Lost reform opportunity will cost workers, communities and nation

The failure of the Senate to pass key reforms in the Fair Work Amendment (Supporting Australia’s Jobs and Economic Recovery) Bill 2021 will discourage investment, jobs and wage increases, and reinforce Australia’s international reputation for complex and inflexible workplace relations.

It is regrettable that the Opposition, the Greens and some crossbench senators have stifled important regulatory improvements that the nation needs to accelerate post-COVID economic recovery.

The original bill’s measures to accelerate the approval of enterprise agreements and allow longer greenfields agreements for major projects were modest, incremental and overdue changes to boost investment, productivity and prosperity.

These measures were compromise solutions that emerged from extensive discussions between employers and unions in the industrial relations working groups conducted last year by the government.

It is disappointing that much-needed reforms to drive economic recovery have been sacrificed to political expediency.

The minerals industry is Australia’s largest export earner, pays high wages and accounts for approximately one-quarter of company tax.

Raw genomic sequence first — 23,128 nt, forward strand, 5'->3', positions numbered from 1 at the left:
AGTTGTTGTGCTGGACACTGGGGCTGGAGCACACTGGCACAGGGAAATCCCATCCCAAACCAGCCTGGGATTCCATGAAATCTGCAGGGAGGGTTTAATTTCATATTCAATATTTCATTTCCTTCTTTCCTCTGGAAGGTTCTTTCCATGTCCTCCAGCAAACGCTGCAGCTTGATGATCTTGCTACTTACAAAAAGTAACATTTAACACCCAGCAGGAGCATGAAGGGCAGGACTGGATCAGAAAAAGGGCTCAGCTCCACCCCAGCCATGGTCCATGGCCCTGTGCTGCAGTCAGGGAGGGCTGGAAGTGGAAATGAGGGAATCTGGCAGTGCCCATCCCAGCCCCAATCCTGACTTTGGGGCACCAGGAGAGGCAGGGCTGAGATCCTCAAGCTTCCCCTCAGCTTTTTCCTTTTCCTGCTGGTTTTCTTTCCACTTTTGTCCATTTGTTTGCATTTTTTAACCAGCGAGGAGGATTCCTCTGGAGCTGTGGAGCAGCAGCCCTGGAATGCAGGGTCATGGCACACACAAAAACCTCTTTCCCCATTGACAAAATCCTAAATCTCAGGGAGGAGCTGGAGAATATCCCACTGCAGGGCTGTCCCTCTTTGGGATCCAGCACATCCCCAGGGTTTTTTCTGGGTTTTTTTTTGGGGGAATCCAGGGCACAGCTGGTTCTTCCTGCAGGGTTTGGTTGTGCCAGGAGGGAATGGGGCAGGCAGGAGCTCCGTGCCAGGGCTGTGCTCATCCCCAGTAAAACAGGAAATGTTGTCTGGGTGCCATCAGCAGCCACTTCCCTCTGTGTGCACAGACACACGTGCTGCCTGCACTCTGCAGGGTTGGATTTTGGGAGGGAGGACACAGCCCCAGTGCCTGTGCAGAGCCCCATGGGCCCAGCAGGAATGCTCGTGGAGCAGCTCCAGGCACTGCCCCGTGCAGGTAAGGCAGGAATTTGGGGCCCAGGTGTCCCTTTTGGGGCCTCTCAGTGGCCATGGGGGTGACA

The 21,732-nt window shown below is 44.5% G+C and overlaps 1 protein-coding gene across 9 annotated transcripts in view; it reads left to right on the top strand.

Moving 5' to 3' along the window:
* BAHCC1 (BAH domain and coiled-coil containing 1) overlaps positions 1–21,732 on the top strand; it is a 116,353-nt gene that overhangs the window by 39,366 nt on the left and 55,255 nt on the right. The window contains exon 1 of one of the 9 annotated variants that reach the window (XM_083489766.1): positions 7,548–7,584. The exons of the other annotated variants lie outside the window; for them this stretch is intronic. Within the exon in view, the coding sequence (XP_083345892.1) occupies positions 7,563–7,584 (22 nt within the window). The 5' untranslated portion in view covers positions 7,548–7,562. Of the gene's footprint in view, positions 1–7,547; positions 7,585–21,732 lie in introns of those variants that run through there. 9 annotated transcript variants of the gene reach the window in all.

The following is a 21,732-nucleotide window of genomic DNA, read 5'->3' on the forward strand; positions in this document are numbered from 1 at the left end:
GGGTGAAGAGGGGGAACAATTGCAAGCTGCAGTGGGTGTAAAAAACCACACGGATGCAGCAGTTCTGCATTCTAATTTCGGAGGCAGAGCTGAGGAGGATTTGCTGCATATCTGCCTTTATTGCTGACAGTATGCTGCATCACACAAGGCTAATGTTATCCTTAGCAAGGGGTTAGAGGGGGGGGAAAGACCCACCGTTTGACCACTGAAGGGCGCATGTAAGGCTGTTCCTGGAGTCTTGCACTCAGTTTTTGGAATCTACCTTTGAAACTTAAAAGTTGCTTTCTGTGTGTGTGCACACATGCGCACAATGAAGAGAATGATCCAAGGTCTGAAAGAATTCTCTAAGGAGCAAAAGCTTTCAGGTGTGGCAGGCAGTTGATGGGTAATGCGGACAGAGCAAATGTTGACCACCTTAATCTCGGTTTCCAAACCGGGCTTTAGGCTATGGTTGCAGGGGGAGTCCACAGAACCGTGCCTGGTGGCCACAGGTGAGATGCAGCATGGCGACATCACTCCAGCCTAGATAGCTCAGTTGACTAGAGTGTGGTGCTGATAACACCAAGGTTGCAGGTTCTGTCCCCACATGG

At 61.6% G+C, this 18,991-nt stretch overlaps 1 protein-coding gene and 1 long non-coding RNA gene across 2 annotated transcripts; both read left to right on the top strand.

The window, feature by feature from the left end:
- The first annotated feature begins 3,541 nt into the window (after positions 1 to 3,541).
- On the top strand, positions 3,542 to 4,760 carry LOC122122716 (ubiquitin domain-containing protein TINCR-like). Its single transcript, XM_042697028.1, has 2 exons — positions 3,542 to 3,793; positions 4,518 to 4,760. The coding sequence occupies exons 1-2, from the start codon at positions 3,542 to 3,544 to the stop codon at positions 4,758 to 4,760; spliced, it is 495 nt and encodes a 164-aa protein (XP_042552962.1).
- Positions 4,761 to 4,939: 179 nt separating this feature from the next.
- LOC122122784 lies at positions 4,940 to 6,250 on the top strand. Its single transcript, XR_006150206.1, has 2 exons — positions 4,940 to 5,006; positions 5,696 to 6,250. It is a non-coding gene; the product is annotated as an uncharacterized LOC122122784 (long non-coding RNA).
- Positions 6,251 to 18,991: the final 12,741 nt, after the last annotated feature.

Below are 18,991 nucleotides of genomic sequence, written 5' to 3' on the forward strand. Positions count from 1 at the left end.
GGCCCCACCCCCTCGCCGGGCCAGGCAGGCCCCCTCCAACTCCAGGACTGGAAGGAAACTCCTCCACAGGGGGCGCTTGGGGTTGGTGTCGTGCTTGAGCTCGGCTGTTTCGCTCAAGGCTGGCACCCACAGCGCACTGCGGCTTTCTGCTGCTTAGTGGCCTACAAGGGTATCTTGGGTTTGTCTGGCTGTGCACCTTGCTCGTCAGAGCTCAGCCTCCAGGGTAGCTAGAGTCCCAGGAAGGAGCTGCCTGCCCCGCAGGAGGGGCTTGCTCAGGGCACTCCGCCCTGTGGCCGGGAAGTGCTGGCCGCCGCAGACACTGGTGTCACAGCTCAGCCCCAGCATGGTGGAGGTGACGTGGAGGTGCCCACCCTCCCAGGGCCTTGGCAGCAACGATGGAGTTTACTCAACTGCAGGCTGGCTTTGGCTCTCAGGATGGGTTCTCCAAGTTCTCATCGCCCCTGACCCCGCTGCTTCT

There are currently 108 minerals projects across Australia in the pre-feasibility or feasibility stage.

Together, these projects are worth $47 billion and entail approximately 30,000 construction jobs and 21,000 ongoing jobs.

While improving workplace relations is not a panacea, the Australian Parliament should expedite all and any policy changes that boost business confidence and encourage additional investment and employment.

The opportunity cost of maintaining the status quo is not zero.

Every project that is forgone means a slower recovery and fewer jobs.

Every project that is delayed sends a negative signal to investors and leaves Australians unemployed longer than necessary.

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